Fig.5. Migration of tremor source during the eruption in October 2017. Results estimated using different sets of selected seismic stations from 13 available stations around Shinmoedake are compared. The estimations with the 8 seismic stations used for the long term analysis in Fig. 3 are indicated in red closed markers (*). They are consistent with the other results including those obtained with a larger number of stations, which confirms the robustness of the estimation. No result of * is gained after the evening of October 14 due to missing data at SMW.

(Volcano Research Center: Mie Ichihara /Takao Ohminato )

15th March, 2018

Movie taken on 14th March, 2018

(Volcano Research Center: Fukashi Maeno)

12th March, 2018


  • Lava kept growing inside the crater as a form of lava dome. The crater was filled with lava dome by midnight 8th, and stranded on the northwestern rim which is the lower part.
  • The state of lava dome is clearly captured by satellite SAR analysis, and it seems that lava supply stopped almost by 9th (citation 1, 2)
  •  Explosive eruption began in the afternoon of 9th, at the center of the lava dome that stopped growing.
  • The lava that stranded on northwestern rim flew slowly down the slope by its own weight.
  • The process of lava outflow and successive explosive eruptions resembles the process of eruption in January-February 2011.
[Below websites are only in Japanese] *NIED Website for Shinmoedake eruption in March 2018: http://gisapps.bosai.go.jp/nied-crs/2018-0003/index.html 

*GSI’s correspondence to the Shinmoedake eruption in March 2018: http://www.gsi.go. jp/BOUSAI/h30kirishima-index. htm

【Magma composition of Shinmoedake 2018 eruption】

The bulk chemical composition of pumice fragments and volcanic ash collected by evening March 7, 2018 was determined. (collected location: Near Shin-yu three-way street, collected by Fukashi Maeno on March 7)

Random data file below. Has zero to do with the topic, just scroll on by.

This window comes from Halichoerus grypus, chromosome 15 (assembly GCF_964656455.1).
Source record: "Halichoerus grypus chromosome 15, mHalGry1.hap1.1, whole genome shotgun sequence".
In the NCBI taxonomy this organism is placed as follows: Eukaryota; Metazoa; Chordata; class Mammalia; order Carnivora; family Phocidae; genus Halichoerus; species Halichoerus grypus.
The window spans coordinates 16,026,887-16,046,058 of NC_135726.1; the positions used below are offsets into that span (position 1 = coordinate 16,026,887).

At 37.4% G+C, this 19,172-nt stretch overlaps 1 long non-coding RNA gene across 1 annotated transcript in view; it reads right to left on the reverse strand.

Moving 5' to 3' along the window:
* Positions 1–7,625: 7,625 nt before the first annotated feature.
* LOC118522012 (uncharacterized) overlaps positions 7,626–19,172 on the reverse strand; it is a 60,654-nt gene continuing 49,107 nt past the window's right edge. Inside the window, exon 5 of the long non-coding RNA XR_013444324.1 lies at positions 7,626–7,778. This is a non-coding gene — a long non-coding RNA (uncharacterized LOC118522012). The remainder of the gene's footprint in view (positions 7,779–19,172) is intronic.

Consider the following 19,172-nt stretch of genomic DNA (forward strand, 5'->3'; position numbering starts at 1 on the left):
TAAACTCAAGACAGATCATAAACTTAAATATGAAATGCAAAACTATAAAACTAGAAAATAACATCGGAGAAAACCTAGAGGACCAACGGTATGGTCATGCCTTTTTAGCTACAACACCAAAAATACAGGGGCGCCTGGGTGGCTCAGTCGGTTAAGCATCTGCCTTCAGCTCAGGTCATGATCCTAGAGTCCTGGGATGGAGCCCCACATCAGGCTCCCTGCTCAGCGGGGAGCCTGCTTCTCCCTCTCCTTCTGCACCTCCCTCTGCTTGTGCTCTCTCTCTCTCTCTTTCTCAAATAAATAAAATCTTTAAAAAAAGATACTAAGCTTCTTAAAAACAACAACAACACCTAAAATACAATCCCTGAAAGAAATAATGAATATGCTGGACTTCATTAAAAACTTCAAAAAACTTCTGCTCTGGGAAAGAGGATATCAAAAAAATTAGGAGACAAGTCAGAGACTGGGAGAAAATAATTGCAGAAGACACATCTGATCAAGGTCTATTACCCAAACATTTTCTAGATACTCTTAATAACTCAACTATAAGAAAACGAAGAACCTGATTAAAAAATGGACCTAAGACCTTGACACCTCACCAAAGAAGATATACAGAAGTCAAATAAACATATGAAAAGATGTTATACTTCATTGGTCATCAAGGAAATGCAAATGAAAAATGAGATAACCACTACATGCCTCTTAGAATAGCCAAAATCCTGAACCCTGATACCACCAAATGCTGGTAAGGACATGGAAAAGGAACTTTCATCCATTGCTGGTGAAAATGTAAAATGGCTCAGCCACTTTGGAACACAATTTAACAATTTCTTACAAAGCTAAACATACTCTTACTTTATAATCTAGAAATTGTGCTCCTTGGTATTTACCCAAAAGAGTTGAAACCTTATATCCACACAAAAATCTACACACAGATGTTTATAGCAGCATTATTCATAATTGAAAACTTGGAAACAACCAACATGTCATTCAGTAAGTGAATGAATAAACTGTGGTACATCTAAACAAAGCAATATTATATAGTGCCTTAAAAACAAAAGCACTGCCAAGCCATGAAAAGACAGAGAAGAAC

*The magma of this eruption is andesite which is almost the same as of the magma in 2011 eruption.

* Like how it was in 2011 eruption, it is clear that the composition of volcanic ash from preceded phreatic to phreatomagmatic eruptions, had turned magmatic over time. This is a reflect of gradual decay in amount of altered materials within the volcanic ash. (Note that, as used samples are coarse ash and several mm-size pumice fragments, it may be a little different from the true composition of magma including phenocryst.)

Fig.1 Chemical component of Shinmoedake eruption in 2018 and 2011.

【Aerial observation】

We observed the summit crater of Shinmoedake from the air. Summary is as follows:

  •  Concentric growth patterns are well developed on the surface of lava dome accumulated at the summit crater of Shinmoedake.
  •  The central part of lava dome is almost flat or recessed, and covered with brownish ash. It is considered that the central part is the explosion point and also was the magma supply location. (fig.2)
  •  When observed on 9th March 5PM, lava stranded on northwestern rim, with steam smoke rising from its tip. At 3:30PM on the following day, the tip headed down the slope and its surface was rusty due to oxidation. (fig.3, 4)
  • It seems that the tip of the lava has advanced several tens of meters in a day, without any large collapse.
  • About 10 minutes before the explosion around 10:15AM on March 10, volcanic ash started to emit weakly from the ash-covered central part, and then a bulge appeared forming a circular cone, leading to eruption (Fig. 5).

(Chartered Cessna and helicopters from KYT and UMK were used for observation)

Fig.2. Northwestern rim of Shinmoedake summit crater on the afternoon of 9th March.
Fig.3. Northwestern rim of Shinmoedake summit crater on the afternoon of 10th March.
Fig.4. Close up image of fig. 3.
Fig.5 Bulging of the central part of the lava dome, about 5min before the explosive eruption at 10:15 AM, 10th March.

(Volcano Research Center: Setsuya Nakada)